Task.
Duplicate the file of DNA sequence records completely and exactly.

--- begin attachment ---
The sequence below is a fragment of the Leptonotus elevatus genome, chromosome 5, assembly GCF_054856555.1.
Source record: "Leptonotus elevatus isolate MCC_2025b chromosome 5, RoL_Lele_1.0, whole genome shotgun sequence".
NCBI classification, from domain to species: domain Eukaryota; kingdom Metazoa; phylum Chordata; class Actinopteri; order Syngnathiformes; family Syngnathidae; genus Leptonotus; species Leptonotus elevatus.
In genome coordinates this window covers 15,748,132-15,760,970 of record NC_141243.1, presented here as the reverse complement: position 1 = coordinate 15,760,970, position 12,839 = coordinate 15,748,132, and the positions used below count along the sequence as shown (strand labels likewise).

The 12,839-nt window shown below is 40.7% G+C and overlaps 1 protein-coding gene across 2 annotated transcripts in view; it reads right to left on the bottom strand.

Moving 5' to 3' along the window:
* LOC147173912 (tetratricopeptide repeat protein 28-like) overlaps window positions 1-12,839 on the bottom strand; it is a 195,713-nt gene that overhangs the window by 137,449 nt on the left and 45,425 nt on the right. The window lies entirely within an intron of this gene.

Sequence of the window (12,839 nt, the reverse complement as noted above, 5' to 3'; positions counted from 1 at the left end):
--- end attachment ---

The sequence below is a fragment of the Leptonotus elevatus genome, chromosome 5, assembly GCF_054856555.1.
Source record: "Leptonotus elevatus isolate MCC_2025b chromosome 5, RoL_Lele_1.0, whole genome shotgun sequence".
NCBI classification, from domain to species: domain Eukaryota; kingdom Metazoa; phylum Chordata; class Actinopteri; order Syngnathiformes; family Syngnathidae; genus Leptonotus; species Leptonotus elevatus.
In genome coordinates this window covers 15,748,132-15,760,970 of record NC_141243.1, presented here as the reverse complement: position 1 = coordinate 15,760,970, position 12,839 = coordinate 15,748,132, and the positions used below count along the sequence as shown (strand labels likewise).

The 12,839-nt window shown below is 40.7% G+C and overlaps 1 protein-coding gene across 2 annotated transcripts in view; it reads right to left on the bottom strand.

Moving 5' to 3' along the window:
* LOC147173912 (tetratricopeptide repeat protein 28-like) overlaps window positions 1-12,839 on the bottom strand; it is a 195,713-nt gene that overhangs the window by 137,449 nt on the left and 45,425 nt on the right. The window lies entirely within an intron of this gene.

Sequence of the window (12,839 nt, the reverse complement as noted above, 5' to 3'; positions counted from 1 at the left end):